One Family Owned: 1984 Chevrolet Camaro Z/28 H.O. – Sold?
June 13, 2021 Update – We just confirmed the listing for this Camaro Z28 “Classifind” expired, so with no replacement found we’re assuming this ride “Sold?” While this one got away, please reach out either by email or call Rudy directly if you’d like to be informed when we come across something similar.
Halfway through the 1983 model year, when Chevrolet launched a carbureted 190 horsepower 305 cubic inch V8 Z/28 mated to a Borg-Warner T5 five-speed manual, it was a sign the Malaise Era was coming to an end. This red over gray cloth example originally listed in May 2021 on Craigslist in Central Square, New New York (Syracuse) appears to be a nicely equipped unmodified example currently offered for $9,995. A quick check of the Hagerty Insurance Online Valuation Tool confirms the private seller has their Z/28 nicely priced between this guide’s #4 “Fair” (Daily Driver) estimate of $8,000 and its #3 “Good” appraisal of $11,000 before factoring in a ten percent premium for also being equipped with factory T-Tops.
Only one year after its model launch, significant mechanical improvements arrived with the third-generation 1983 Chevrolet Camaro, an indication that manufacturers, including GM, were easing back to performance. Three models were offered: The base Camaro Sport Coupe, the high-tech and luxury-themed Berlinetta, and the performance-geared Z28.
A 5-speed manual transmission became available and was standard on the Berlinetta and Z28 but optional on the Sport Coupe, which kept the 4-speed as standard equipment. A 4-speed automatic transmission was introduced and referred to as an overdrive unit. It was optional on all models but the only automatic for the Z28.
Meanwhile, buyers paid $350 extra for the 150hp 305 V-8, which was standard on the Z28. Z28 buyers had two extra choices. First was the 175hp V-8 with cross-fire fuel injection, and buyers shelled out $450 for that. Mid-year, the 190hp HO engine was introduced with more power and a simpler four-barrel carburetor. The HO engine also had a more radical cam, cold air intakes behind the headlights, and a cast alloy manifold. It was only available with a 5-speed gearbox.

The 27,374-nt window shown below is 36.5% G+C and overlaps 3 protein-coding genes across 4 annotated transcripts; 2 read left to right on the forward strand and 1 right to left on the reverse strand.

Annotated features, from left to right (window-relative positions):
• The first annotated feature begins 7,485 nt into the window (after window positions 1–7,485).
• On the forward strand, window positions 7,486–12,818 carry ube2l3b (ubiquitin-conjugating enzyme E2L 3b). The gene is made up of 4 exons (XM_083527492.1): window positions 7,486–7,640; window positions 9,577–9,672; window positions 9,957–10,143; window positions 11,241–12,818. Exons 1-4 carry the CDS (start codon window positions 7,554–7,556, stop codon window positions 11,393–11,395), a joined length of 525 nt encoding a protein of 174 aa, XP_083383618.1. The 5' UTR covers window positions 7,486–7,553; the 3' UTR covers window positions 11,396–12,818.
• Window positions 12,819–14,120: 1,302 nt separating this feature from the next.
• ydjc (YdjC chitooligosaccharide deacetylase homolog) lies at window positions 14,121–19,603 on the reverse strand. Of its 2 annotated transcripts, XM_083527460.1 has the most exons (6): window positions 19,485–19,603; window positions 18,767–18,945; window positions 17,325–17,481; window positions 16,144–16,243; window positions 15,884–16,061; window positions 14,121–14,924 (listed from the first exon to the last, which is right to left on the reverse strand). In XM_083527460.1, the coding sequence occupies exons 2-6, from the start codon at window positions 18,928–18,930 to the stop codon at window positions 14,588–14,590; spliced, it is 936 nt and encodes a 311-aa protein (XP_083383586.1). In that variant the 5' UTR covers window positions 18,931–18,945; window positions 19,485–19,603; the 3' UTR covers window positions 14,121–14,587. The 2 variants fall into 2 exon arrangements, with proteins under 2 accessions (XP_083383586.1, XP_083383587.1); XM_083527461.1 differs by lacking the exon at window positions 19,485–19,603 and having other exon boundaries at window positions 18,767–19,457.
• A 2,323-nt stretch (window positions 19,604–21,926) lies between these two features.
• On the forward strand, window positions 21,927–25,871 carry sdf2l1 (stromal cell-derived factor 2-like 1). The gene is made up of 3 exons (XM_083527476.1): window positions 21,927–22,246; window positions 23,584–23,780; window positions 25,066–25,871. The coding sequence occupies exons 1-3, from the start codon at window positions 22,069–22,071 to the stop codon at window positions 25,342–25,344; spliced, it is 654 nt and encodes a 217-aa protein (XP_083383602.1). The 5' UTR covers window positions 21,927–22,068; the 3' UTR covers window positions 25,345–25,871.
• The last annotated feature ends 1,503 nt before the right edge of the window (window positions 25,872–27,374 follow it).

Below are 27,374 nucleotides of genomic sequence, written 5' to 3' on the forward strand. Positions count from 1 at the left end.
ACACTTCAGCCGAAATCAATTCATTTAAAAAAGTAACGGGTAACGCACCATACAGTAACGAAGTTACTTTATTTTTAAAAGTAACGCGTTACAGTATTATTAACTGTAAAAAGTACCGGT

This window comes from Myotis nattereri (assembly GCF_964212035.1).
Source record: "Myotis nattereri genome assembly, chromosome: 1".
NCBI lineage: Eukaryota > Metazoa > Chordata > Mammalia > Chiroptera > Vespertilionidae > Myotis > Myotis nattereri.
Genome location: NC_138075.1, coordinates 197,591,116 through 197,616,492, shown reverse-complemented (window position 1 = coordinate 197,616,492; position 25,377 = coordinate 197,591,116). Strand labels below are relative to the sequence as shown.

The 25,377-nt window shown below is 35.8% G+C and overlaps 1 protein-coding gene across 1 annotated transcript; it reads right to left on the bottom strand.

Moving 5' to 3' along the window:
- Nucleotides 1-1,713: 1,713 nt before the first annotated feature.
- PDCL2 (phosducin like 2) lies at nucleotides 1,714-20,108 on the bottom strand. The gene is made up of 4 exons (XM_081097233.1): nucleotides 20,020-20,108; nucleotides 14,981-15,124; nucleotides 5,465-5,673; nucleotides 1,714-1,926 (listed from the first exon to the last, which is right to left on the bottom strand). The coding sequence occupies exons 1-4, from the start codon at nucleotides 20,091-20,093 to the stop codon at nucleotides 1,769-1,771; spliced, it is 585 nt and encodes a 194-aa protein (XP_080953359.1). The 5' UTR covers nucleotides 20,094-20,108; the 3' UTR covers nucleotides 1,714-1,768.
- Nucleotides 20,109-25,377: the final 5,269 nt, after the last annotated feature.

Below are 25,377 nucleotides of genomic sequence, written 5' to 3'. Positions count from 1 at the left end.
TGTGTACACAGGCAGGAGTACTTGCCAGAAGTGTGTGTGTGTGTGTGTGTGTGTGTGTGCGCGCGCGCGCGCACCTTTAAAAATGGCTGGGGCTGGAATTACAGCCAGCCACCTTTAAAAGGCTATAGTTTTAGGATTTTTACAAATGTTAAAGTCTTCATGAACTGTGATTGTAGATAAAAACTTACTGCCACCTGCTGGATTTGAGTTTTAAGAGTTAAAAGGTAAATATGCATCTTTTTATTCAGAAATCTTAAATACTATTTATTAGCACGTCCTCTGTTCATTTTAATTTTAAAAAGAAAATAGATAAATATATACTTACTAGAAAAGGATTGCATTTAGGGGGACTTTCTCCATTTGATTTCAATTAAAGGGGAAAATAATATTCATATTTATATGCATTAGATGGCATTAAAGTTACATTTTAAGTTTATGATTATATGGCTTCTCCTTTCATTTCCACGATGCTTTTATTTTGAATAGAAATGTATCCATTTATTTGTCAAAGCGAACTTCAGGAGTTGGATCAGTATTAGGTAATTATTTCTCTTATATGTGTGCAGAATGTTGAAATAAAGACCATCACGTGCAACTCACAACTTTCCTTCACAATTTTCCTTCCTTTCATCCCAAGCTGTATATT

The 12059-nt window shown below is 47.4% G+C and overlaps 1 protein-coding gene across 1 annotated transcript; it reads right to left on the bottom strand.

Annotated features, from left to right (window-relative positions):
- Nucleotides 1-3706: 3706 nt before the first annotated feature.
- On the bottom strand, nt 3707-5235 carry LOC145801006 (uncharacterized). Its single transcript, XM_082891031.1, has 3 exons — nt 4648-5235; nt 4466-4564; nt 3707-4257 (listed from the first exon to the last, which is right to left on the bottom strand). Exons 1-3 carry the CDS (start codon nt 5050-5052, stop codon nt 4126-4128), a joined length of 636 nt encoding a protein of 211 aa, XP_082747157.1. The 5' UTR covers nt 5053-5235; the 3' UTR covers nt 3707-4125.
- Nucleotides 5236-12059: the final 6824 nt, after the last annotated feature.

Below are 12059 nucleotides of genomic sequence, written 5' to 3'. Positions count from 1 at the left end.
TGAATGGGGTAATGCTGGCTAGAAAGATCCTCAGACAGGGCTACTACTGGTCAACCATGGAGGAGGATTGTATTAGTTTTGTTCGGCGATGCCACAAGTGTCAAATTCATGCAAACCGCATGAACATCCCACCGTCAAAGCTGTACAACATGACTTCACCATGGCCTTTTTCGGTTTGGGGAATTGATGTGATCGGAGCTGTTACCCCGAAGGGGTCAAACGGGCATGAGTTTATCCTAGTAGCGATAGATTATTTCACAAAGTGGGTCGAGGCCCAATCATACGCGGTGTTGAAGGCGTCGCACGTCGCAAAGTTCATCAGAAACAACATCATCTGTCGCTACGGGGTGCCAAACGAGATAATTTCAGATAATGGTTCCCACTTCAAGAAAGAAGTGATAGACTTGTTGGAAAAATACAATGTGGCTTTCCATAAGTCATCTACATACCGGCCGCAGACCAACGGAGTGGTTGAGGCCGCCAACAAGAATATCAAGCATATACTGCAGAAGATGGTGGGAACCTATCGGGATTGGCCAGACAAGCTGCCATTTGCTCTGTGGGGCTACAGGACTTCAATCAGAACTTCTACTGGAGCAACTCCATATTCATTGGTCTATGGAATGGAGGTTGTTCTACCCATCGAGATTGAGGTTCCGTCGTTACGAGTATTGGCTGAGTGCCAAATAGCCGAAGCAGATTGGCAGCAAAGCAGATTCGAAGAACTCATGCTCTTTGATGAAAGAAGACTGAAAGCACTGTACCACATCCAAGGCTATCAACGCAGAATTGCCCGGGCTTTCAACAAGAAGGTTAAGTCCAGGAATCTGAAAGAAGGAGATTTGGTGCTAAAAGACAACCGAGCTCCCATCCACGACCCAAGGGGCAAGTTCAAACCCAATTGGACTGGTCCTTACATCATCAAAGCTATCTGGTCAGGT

In this Motorweek RetroReview currently posted on YouTube, the TV show compared a 1983 H.O. equipped Z/28 against a Porsche 928:
We love this ’84 Camaro for two reasons. First, this remains the unloved Z/28 as the cars that followed just a few model years later came with more power. Yet, we can’t for the life of us understand why someone would pick a late-70s example over this Z/28 as the third-generation F-Bodies were simply much better cars. Second, we love the one-family-owned provenance of this car. If you’re looking for a decent handling stock Z/28 you can cruise comfortably in that’s equally welcome at any Cars & Coffee or RADwood event, this would be a great example to check out.
Here’s the seller’s brief description:
“One family-owned, $92,000 miles, 5 liter, 305 V-8 with manual 5-speed transmission, cruise, air, power window, power locks, tilt wheel. Beautiful condition. Must see!”
Do you have a third-gen Chevy Camaro Z/28 story to share? If so, comment below and let us know!